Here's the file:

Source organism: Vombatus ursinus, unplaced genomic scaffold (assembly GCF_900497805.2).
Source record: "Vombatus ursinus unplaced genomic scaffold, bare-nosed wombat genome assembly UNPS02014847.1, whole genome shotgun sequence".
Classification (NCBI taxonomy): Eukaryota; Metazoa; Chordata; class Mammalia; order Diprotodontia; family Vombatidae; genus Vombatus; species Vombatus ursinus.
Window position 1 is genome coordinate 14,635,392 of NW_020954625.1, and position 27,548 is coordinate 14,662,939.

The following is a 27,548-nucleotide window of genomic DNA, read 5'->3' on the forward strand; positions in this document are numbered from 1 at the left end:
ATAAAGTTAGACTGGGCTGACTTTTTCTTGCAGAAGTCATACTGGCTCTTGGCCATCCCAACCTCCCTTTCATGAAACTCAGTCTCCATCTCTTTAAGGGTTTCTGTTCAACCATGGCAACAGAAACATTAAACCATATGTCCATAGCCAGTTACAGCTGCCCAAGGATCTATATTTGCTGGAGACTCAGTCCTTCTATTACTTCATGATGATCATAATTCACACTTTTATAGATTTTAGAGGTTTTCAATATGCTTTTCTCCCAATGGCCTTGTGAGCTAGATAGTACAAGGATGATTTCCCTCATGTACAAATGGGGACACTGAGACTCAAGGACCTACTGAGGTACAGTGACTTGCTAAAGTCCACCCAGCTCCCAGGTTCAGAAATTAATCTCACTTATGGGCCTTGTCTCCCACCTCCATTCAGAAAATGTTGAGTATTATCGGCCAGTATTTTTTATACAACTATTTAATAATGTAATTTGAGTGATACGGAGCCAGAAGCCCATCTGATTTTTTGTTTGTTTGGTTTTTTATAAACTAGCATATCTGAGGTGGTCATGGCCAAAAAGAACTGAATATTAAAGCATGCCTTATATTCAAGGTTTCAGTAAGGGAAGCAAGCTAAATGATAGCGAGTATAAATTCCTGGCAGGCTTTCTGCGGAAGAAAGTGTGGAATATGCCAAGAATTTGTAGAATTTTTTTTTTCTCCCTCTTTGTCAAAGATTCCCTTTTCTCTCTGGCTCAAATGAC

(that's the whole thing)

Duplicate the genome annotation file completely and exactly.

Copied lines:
Source organism: Vombatus ursinus, unplaced genomic scaffold (assembly GCF_900497805.2).
Source record: "Vombatus ursinus unplaced genomic scaffold, bare-nosed wombat genome assembly UNPS02014847.1, whole genome shotgun sequence".
Classification (NCBI taxonomy): Eukaryota; Metazoa; Chordata; class Mammalia; order Diprotodontia; family Vombatidae; genus Vombatus; species Vombatus ursinus.
Window position 1 is genome coordinate 14,635,392 of NW_020954625.1, and position 27,548 is coordinate 14,662,939.

The following is a 27,548-nucleotide window of genomic DNA, read 5'->3' on the forward strand; positions in this document are numbered from 1 at the left end:
ATAAAGTTAGACTGGGCTGACTTTTTCTTGCAGAAGTCATACTGGCTCTTGGCCATCCCAACCTCCCTTTCATGAAACTCAGTCTCCATCTCTTTAAGGGTTTCTGTTCAACCATGGCAACAGAAACATTAAACCATATGTCCATAGCCAGTTACAGCTGCCCAAGGATCTATATTTGCTGGAGACTCAGTCCTTCTATTACTTCATGATGATCATAATTCACACTTTTATAGATTTTAGAGGTTTTCAATATGCTTTTCTCCCAATGGCCTTGTGAGCTAGATAGTACAAGGATGATTTCCCTCATGTACAAATGGGGACACTGAGACTCAAGGACCTACTGAGGTACAGTGACTTGCTAAAGTCCACCCAGCTCCCAGGTTCAGAAATTAATCTCACTTATGGGCCTTGTCTCCCACCTCCATTCAGAAAATGTTGAGTATTATCGGCCAGTATTTTTTATACAACTATTTAATAATGTAATTTGAGTGATACGGAGCCAGAAGCCCATCTGATTTTTTGTTTGTTTGGTTTTTTATAAACTAGCATATCTGAGGTGGTCATGGCCAAAAAGAACTGAATATTAAAGCATGCCTTATATTCAAGGTTTCAGTAAGGGAAGCAAGCTAAATGATAGCGAGTATAAATTCCTGGCAGGCTTTCTGCGGAAGAAAGTGTGGAATATGCCAAGAATTTGTAGAATTTTTTTTTTCTCCCTCTTTGTCAAAGATTCCCTTTTCTCTCTGGCTCAAATGAC